• Same with the sequels, with the biggest examples per film being, in order: Astarte, Silda, Valina.
  • Mr. Fanservice: The men too, all that bare muscle....
    • Mathyus. In all four movies.
  • Non-Actor Vehicle: Both films - the first for The Rock (who was beginning to make a name for himself in Hollywood at the time), and the second for Randy Couture.
    • The third film for Dave Batista and Kimbo Slice (as Kevin "Kimbo Slice" Ferguson).
    • Seems averted by the fourth film, though.
  • No Name Given: Many of the characters names are never spoken during the film, but they are all listed in the credits. All accept the street urchin boy who Mathayus befriends.
  • Only a Flesh Wound: Mathayus gets an arrow in his back during the final battle. Then, he takes it off, defeats the Big Bad and everyone (even him) forgets he was even wounded.
  • Prequel: The first movie was a prequel to the Mummy series, while The Scorpion King: Rise of a Warrior is a prequel to the first movie. Younger cast, Direct-to-Video, no actors of note, and a really reduced budget. More specifically, ''Rise of the Warrior'' is a Prequel to a Prequel of a Sequel of a Re-make of an 80-year-old film.
    • Fortunately, the third and fourth film are straight sequels to the first Scorpion King, reducing the confusion....somewhat
  • Prophecy Twist: The sorceress see Mathayus being hit by an arrow and presumably dying...But then, when it happens, he pulls the arrow out of his back and uses it on Menmon.
  • Rated M for Manly: The whole damn first movie, from arrows that strike people back at an impossible distance being fired from a bow that only the incredibly manly protagonist can use, to the same incredibly manly protagonist taking an arrow from his back to fire it at the Big Bad. Did we mention when The Rock and Michael Clark Duncan cross their swords and end up cutting the swords themselves, at the same time?
  • Red Shirt Army: More like red scarf army.
  • Rule of Cool: Mixed with Rated M for Manly, see above.
  • Russian Roulette: A variation. Memnon puts six pots on a rotating table, loads poisonous snakes into four of them, places lids on the jars, and then spins the table. He does so to make sure the sorceress still has her powers. She guesses right the first time, changes her mind on the second and instead uses her powers to get the snake to attack him.
  • Samus is a Girl: Memnon's sorcerer (assumed to be male before The Reveal) is actually a sorceress. In the Latin American dub, they made it look like it was an old lady.
    • Done again in the third film: the rebel leader Cobra is really Princess Silda.
  • Schizo Tech: Mostly thanks to Philos.
  • Scary Black Man: Michael Clarke Duncan, who else? He's a good guy, though.
  • Screw Destiny: The sorceress tells Matthias that he's destined to fall at the hands of Memnon. He just tells her he'll make his own destiny, thank you very much.
  • Sequel: Believe it or not, The Scorpion King 3 is actually the sequel to The Scorpion King (while the Scorpion King 2 was its prequel).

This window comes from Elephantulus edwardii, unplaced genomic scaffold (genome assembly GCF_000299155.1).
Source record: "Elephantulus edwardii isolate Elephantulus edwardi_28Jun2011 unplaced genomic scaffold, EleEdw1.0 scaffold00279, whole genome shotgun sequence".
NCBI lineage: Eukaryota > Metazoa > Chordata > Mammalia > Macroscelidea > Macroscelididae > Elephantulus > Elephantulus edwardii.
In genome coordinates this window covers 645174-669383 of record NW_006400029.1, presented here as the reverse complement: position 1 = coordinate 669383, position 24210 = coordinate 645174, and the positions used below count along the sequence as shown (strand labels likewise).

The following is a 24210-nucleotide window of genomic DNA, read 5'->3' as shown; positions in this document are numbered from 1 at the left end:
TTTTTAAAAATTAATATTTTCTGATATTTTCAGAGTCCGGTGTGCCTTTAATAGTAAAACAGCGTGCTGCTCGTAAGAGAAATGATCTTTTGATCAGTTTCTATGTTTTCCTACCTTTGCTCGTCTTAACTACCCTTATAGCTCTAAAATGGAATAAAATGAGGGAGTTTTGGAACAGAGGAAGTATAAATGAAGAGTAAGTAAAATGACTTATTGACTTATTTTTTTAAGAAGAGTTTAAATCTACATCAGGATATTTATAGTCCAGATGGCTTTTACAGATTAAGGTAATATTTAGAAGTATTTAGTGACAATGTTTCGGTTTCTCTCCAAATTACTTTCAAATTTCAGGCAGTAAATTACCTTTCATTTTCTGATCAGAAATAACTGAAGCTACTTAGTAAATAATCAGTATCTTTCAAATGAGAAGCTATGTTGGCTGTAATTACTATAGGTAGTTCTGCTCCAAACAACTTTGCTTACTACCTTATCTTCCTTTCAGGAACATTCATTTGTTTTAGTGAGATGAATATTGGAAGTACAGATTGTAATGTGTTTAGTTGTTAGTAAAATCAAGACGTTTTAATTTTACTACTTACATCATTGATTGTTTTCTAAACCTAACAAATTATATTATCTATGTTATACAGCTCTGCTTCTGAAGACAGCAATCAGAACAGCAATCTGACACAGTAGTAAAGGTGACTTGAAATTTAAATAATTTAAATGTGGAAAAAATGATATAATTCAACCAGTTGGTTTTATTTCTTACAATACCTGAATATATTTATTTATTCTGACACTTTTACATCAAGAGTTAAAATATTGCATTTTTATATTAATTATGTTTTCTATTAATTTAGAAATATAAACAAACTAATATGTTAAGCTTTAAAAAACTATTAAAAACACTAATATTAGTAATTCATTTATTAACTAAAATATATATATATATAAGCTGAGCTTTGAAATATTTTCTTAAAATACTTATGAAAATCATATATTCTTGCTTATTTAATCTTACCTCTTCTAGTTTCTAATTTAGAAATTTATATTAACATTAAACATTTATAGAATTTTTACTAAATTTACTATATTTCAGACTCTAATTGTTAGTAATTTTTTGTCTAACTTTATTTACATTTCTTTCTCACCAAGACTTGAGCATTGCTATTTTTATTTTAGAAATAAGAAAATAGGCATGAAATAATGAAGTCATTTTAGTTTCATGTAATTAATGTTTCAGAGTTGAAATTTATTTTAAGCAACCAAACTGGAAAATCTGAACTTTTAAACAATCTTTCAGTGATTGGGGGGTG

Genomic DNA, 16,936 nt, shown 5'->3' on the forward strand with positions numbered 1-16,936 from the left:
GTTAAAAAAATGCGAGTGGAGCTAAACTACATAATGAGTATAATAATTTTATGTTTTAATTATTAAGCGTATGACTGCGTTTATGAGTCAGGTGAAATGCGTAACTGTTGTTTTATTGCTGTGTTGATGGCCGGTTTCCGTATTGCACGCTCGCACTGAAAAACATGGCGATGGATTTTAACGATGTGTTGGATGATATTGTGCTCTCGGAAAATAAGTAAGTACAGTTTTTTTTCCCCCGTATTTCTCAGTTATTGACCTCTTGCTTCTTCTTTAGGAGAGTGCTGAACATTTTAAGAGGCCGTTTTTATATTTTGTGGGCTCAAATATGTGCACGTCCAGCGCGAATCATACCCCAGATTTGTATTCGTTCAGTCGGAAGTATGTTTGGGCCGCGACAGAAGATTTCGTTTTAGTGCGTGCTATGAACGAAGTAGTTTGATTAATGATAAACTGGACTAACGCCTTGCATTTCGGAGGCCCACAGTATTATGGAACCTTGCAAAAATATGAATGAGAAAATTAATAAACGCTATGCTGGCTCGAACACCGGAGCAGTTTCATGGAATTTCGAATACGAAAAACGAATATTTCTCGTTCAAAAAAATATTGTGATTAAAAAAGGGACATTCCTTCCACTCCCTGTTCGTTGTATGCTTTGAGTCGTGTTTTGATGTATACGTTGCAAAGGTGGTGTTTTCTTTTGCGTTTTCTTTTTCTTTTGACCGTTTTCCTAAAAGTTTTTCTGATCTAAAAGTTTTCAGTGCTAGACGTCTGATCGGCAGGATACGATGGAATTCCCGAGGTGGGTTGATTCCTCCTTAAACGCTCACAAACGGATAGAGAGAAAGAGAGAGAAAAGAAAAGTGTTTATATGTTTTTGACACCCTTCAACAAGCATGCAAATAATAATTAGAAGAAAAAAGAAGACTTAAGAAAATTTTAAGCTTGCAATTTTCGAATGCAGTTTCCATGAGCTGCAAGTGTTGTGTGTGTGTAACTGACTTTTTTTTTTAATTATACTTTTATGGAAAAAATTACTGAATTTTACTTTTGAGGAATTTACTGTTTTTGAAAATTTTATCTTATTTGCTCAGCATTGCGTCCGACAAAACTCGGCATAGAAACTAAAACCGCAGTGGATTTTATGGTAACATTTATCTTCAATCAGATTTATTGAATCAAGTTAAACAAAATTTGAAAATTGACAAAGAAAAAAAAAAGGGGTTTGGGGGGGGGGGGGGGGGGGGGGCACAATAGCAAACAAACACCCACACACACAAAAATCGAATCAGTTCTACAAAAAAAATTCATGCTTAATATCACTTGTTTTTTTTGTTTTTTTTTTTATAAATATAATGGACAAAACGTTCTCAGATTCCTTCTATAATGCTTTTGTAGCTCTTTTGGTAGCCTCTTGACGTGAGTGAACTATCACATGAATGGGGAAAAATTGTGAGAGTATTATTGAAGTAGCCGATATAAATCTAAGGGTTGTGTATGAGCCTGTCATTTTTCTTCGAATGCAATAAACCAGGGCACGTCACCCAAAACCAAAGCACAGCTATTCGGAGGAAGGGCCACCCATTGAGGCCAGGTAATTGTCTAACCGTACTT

• Serial Escalation: Mathayus shoots three guys with arrows from his bow (fired all at once, of course). Not only do all three go flying, one actually hurtles backwards, smashes through the roof, and keeps going on an upward trajectory until he's out of frame. And that's in the first two minutes of the movie.
  • Shout-Out: The scene where Mathayus cuts the huge gong loose and takes shelter behind it as it rolls away is straight out of Indiana Jones and the Temple of Doom, aside from the guards firing arrows instead of bullets at him.
  • The Smart Guy: Philos. His profession is magician, but that "magic black powder" clearly is not.
  • Soundtrack Dissonance: What says 5000 BC better than... hard driving rock'n'roll accompanying a big-ass choir and orchestra?
  • Sword And Sandal
  • Taking the Bullet: The Sorceress was about to take an arrow for Mathayus but as she grabbed him, he turned around and took the arrow for her.
  • Virgin Power: Subverted. Seems that sorceresses just tell their masters this so they'll keep their hands to themselves.
    • Played straight in the novelization, where narration from her POV after sleeping with Mathyus reveals that she genuinely did lose her power. Her actions in the cobra roulette thus become a combination of quick thinking and blind luck, and her "predictions" at the end of the story become more like ironic jokes.
  • Weak, but Skilled: Memnon, in comparison to Mathayus. He is faster (and a dual-wielder) but not nearly as big or strong.
    • Whereas Billy Zane's Talus in the third movie subverts this, being just plain weak.
  • White Stallion: Amusingly subverted: Mathayus's well-trained, heroic steed is a pure white camel.
  • Wife Husbandry: The sorceress states that Memnon has held her captive since he was a child, and Memnon says that he intends to have her become his lover once his victories are complete.
  • You Killed My Brother
  • You Said You Would Let Them Go: Averted: Mathayus gives his word that he won't kill Horse-Thief and will obey his commands in exchange for Horse-Thief saving him from ants (it makes sense in context). Afterwards, Mathayus uses the camel and essentially forces Horse-Thief to walk, causing him to protest that they had a deal, and Mathayus tells him that he's upholding the deal, as he is not going to kill him... at least, he won't kill him yet.
  • Zerg Rush: How Memnon's men were planning to take out Mathayus and his allies in the climax.